As far as the potty crusaders are concerned, if this ordinance fails because of some argument about heterosexual pedophiles who think cross-dressing will permit them bathroom entry, I’m going to be one nasty, screaming queen. As someone who has shared a restroom and locker room with many a cross-dresser, drag queen, and FTM, I have NO concern about bathroom entry. Trolling for young children in bathrooms and locker rooms is a nasty stereotype that is so intolerable, I can’t think of anything else to do but laugh at people who think that way. So many LGBTIQ people are loving, caring parents, teachers, public safety officers, and more who constantly look out for the GOOD of children – not to prey on them. Some of my best years were spent teaching children English as a Second Language around the world – never a thought to sexually prey upon them. There simply is no link between being LGBTIQ and being a pedophile. It’s completely nonsensical. Oh, and as a former Boy Scout – I could have really used a queer mentor at that time in my life. Really.

The discrimination is real. The fear surrounding the ordinance is simply smoke and mirrors – a perspective held in deeply rooted beliefs that society should only be structured around a heterosexual reality. Look through the smoke and mirrors and pass the ordinance to make a real difference in Missoula. I had planned to testify at the hearing, but may not be able to make it.

Hope you are well.

Ryan Morton

Another place to cut costs?

In 2008-9, the State of Montana spent around 9% of its budget on Corrections, which is 22% higher than than the national average. Perhaps this is an area that Governor Schweitzer could examine for cost savings? About one in nine state government employees works in corrections.

Although I’m not an expert on corrections, I find it difficult to come up with a satisfactory explanation for why this area of the state budget is so much higher than most of the nation. Are our citizens more likely to break the law? I find this to be the least convincing argument. Indeed, the crime rate in Montana is about 18% lower than the national average rate.

Are our laws more stringent, such that more of us find ourselves on the wrong side of the law? Are our citizens more likely to get caught breaking the law? Are our courts more likely to lock us away? Maybe. And in each case, we could see some political leadership to help us re-consider those laws. It could save us all money.

According to the state Department of Corrections, the most frequent offenses for which offenders are sentenced are:

Among men, drug possession, felony drunken driving, theft, burglary and sale of drugs are the most common. Drug possession, theft, forgery, drug selling and issuing bad checks are the most common among women.

Indeed, a recent Pew Center on the States report suggests that the

current prison growth is not driven primarily by a parallel increase in crime, or a corresponding surge in the population at large. Rather, it flows principally from a wave of policy choices that are sending more lawbreakers to prison and, through popular “three-strikes” measures and other sentencing enhancements, keeping them there longer.

Indeed, prison sentences here have become “vastly harsher than in any other country to which the United States would ordinarily be compared.”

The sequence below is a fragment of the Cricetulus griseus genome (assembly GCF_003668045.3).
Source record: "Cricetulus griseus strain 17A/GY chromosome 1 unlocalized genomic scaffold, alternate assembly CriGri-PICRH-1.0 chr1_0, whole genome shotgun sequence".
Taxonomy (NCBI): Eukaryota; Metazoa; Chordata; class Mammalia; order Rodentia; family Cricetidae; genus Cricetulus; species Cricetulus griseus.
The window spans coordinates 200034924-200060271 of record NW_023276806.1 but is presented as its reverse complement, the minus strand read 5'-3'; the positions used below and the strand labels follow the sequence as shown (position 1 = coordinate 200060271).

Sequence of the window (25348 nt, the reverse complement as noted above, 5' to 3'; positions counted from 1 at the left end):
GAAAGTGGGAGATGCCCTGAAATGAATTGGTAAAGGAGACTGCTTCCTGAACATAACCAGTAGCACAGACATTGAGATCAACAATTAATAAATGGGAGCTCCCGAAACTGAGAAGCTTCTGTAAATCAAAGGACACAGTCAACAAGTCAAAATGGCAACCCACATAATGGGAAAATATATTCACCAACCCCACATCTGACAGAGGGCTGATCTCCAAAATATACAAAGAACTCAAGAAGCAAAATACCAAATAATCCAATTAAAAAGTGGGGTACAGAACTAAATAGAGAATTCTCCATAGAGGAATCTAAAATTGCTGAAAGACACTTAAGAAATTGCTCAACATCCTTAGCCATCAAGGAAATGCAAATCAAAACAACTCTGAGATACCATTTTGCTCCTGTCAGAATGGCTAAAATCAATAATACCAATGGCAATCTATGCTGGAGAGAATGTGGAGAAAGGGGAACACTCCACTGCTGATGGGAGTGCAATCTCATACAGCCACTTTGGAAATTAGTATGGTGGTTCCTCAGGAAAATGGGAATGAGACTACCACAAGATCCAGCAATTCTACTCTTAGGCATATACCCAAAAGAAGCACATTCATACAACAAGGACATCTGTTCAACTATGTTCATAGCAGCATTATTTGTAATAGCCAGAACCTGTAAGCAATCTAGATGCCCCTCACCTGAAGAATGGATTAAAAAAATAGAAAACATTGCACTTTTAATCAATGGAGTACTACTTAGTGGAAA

One in every 31 U.S. adults is currently in the corrections system, which includes jail, prison, probation and supervision, more than double the rate of a quarter century ago. In 2008, for the first time in the nation’s history, more than one in 100 American adults is behind bars. The. U.S. has 2.3 million criminals behind bars, more than any other nation. Per capita, we also have the highest rate of incarceration, joining such esteemed colleagues as the Russian Federation, Rwanda, and Cuba.

But, we might also ask if there is a more cost-efficient way to provide corrections. Nationally, direct expenditure for each of the major criminal justice functions (police, corrections, judicial) has been increasing:

National judicial costs
(source: Bureau of Justice Statistics)

Recently, some U.S. states have warmed to the idea that rehabilitation outside prison can be cheaper and more effective. That Wall Street Journal article quotes Adam Gelb, a public-safety specialist, as saying that while a day in prison costs $79 on average; a day on probation costs $3.42. “States can substantially beef up supervision in the community and do it at a fraction of the cost of a prison cell,” he says. “The economy is bringing a lot of states to the table,” Gelb said, “and the research has pointed to a path for them to more public safety at less cost.” These alternatives include shortened probations, intensive supervision, streamlined parole, and more drug and DWI courts that allow low-level offenders to avoid jail through treatment and intervention programs and random testing.

How about it, Brian? Will you stand up to the police unions, corrections industry, and ‘war on drugs’ campaigners?

Way to politicize charity

It happens occasionally, but none more so than by inviting a Presidential contender to speak on your behalf. Teen Challenge USA is bringingSarah Palin to Missoula on September 12. Tickets are $100 per person.

I don’t know much about Teen Challenge, but I don’t see publicizing and endorsing politicians in their mission statement:

To provide youth, adults and families with an effective and comprehensive Christian faith-based solution to life-controlling drug and alcohol problems in order to become productive members of society.